Prepare 1 box of your favorite pasta – I prefer fusilli because it holds the pesto in the curls to give you a sensational flavor with each bite. 

Toss the warm pasta with all of the pesto.  Add more olive oil, salt and pepper to taste.  Sprinkle parmesan cheese on top.

Garnish with a cluster of basil leaves tucked in at the edge of the pasta, and a few sliced grape tomatoes for a pop of color, if you’d like.

 *The pesto can last in an airtight container for a week but I prefer to use it all at once so it’s super fresh. 

Minestrone Soup

This is a basic minestrone recipe, but you can use any vegetables you have on hand. Feel free to substitute chicken broth for vegetable, if you’d prefer. 

Ingredients:

  • 1 tablespoon extra-virgin olive oil
  • 1 small onion, diced
  • 2 cloves garlic, minced
  • 1 cup diced leeks, white part only
  • 2 stalks celery, diced
  • 1 large carrot, diced
  • 1 cup diced zucchini
  • 8 cups low-sodium chicken broth
  • 1 14-ounce can crushed tomatoes
  • 1 teaspoon dried oregano
  • 1 teaspoon dried basil
  • Pink salt and freshly ground pepper
  • 1 15-ounce can cannellini beans
  • 1 cup frozen peas
  • 1 cup cooked elbow macaroni
  • 1 spoonful of basil pesto per bowl, depending on taste
  • 1/4 cup finely grated parmesan cheese
  • 2 tablespoons finely chopped fresh basil

Heat the oil in a large pot over medium heat. When hot, add onions and stir until softened. Add the garlic, and stir for a minute. Add the rest of the vegetables through the carrot, and stir occasionally until all are softened about five minutes.

Add the rest of the ingredients through the seasonings. Cook, partially covered, until all the vegetables are soft, about twenty minutes.

Add pasta, beans, and peas and cook for a few minutes longer.

Ladle the soup into bowls and swirl in the basil pesto, only going in one direction. Don’t stir it completely into the soup so a green thread of pesto shows.

Top with a sprinkle of parmesan cheese and basil, for a gorgeous presentation.

Roasted Vegetables 

Remember what we said about the farmers market? Roasting brings out a vegetable’s sweetness and flavor. 

You’ll want to choose vegetables that will cook together and finish in about the same amount of time. Root vegetables work particularly well together, but really, you can make almost any vegetable work. 

Simple Roasted Vegetables

Ingredients:

  • 2 lbs vegetables like squash, parsnips, carrots,
  • 2 medium red, quartered
  • 1 tablespoon chopped fresh thyme
  • Extra-virgin olive oil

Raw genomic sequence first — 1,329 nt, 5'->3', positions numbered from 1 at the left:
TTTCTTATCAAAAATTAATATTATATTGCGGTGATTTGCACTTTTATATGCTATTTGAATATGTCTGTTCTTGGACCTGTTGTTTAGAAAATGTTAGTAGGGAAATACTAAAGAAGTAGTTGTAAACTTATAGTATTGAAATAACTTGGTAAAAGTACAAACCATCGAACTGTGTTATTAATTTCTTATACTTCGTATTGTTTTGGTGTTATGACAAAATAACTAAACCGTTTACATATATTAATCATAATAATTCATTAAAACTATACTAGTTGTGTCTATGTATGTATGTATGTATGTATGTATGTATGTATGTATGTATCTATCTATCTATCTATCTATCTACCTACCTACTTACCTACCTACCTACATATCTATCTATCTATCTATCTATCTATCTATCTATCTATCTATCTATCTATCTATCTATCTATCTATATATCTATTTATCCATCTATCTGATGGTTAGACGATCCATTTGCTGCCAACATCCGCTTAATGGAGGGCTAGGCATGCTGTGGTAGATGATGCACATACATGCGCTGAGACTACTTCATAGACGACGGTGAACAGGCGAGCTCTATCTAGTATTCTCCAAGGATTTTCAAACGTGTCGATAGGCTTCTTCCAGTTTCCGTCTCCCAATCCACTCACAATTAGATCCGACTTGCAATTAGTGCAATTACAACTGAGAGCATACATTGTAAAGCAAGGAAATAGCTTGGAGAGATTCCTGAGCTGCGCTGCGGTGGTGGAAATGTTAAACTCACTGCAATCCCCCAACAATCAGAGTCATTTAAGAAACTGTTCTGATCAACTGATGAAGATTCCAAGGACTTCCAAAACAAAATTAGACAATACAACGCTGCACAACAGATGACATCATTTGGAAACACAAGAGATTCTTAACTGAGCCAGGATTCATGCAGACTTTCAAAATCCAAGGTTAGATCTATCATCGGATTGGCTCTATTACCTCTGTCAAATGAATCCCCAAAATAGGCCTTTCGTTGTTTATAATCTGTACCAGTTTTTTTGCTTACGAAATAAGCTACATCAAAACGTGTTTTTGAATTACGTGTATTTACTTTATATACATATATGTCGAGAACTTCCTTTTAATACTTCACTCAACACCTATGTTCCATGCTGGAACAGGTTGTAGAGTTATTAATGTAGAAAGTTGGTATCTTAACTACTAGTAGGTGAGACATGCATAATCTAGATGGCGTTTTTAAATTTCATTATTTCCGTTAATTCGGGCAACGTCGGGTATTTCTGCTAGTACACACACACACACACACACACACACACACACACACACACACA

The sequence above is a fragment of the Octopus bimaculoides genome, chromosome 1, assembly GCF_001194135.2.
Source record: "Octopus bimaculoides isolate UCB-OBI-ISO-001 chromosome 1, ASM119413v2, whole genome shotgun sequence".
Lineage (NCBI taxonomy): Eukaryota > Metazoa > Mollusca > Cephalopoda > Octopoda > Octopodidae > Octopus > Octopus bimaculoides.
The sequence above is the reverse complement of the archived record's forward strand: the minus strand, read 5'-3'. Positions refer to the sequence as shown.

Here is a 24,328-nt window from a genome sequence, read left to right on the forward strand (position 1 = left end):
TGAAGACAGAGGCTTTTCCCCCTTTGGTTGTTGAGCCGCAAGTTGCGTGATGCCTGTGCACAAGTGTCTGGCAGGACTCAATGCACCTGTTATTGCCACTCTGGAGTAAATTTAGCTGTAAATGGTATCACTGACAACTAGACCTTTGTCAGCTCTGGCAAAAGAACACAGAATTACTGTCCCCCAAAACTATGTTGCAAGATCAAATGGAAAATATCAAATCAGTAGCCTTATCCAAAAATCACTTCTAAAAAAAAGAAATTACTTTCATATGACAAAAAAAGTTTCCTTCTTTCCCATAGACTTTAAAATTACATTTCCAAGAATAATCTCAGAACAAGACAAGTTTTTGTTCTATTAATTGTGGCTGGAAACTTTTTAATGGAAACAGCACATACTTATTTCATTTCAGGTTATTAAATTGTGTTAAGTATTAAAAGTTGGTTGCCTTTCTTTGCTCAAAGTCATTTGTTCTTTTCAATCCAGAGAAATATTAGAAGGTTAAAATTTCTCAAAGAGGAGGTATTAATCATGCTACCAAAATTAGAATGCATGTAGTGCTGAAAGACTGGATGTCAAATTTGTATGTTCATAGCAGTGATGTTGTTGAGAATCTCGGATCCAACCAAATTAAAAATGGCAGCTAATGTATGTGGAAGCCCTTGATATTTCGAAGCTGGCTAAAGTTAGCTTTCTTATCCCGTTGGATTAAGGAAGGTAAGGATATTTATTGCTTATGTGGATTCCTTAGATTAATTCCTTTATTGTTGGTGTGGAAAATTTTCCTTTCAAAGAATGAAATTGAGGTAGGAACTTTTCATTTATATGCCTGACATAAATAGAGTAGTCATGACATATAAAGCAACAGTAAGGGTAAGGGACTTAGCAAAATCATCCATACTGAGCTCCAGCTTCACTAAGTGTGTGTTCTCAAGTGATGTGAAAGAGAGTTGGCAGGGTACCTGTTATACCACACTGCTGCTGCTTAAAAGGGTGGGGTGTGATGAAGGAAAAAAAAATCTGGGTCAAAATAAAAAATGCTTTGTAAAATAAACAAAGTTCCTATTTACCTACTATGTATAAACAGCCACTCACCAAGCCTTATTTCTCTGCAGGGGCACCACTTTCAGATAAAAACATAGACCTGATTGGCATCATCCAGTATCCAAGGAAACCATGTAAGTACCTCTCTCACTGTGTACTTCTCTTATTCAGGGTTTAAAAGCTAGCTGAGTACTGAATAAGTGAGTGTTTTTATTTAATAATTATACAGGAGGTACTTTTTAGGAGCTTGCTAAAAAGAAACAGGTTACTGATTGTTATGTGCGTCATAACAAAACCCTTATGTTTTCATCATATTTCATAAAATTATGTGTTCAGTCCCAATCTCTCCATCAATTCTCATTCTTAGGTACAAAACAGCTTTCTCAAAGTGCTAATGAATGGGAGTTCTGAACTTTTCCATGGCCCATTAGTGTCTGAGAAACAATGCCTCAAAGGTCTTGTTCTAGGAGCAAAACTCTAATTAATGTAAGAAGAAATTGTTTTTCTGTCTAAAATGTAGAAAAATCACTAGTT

• Pink salt
  • Freshly ground black pepper
  • 1/3 cup thyme leaves, stripped from their stems for garnish

Preheat the oven to 400 degrees F. Peel and cut the vegetables into equal-sized pieces, about 1-in chunks. Toss the vegetables and thyme in olive oil in a large bowl and season generously with salt and pepper.

Spread the pieces out in a single layer on sheets or shallow baking pans so that the vegetables don’t touch. Roast until the veggies are browned and just tender, about 45 minutes or so. The time will depend on your vegetable choice.

Toss veggies with additional olive oil and season with salt and pepper. Sprinkle with thyme for a lovely presentation.

Roasted Vegetables in Phyllo

Speaking of a beautiful presentation, you can chop up those cooled, roasted vegetables and serve them in phyllo dough cups. You’ll find phyllo dough in the frozen section of your market.

Ingredients:

  • Vegetables from the previous recipe, chopped small
  • Several sheets of phyllo dough, thawed
  • 3/4 cup shredded cheese such as Swiss, Havarti, or Gruyere 
  • Olive oil for brushing

Stack 5-7 sheets of phyllo, depending on how thick you want the vegetable tarts. Any other sheets you’re using, keep under a damp cloth.

Brush each sheet carefully with the olive oil. Take each little stack and push them into an oiled muffin tin slot. Add 1/4 cup of vegetables and sprinkle with cheese. Fold over the phyllo dough towards the middle. The vegetables will be mostly covered.

Repeat the process so you have 12 vegetable tartlets. Bake at 350 degrees until the phyllo dough is browned, about thirty minutes.

If you’re using a tart cheese like feta or goat cheese, don’t use thyme when you roast the vegetables, Instead, mince a handful of fresh dill and fold into the vegetable mixture with the cheese before you scoop it into the phyllo cups.

Serve warm.

Chicken

A few touches can make a simple chicken dish into an extraordinary feast. Here, dates and green olives make this delicious main dish memorable.

Rustic Farmhouse Chicken

This recipe was inspired by The Silver Palate’s Chicken Marbella, which I first came across in 1991! It’s been a favorite over the years and I have adapted it to make it my own for ease of prep and ingredients. This is great for a crowd and the prep the night before makes it stress-free. 

Ingredients:

  • 8 – 10 skinless, boneless chicken thighs
  • 1 head of garlic, peeled and finely pureed (I use a garlic press)
  • 1/4 cup dried oregano
  • 1/2 cup red wine vinegar
  • 1/2 cup olive oil
  • 1 cup chopped fresh Medjool dates
  • 1/2 cup pitted Spanish green olives
  • 1/2  cup capers with a bit of juice
  • 6 bay leaves
  • Salt and pepper to taste
  • 1 cup brown sugar
  • 1 cup white wine
  • 1/4 cup chopped parsley

 

In a large bowl combine chicken thighs, garlic, oregano, vinegar, olive oil, chopped dates, olives, capers and juice, bay leaves, salt and pepper. Cover and let marinate overnight in the refrigerator.

Preheat oven to 350 degrees F.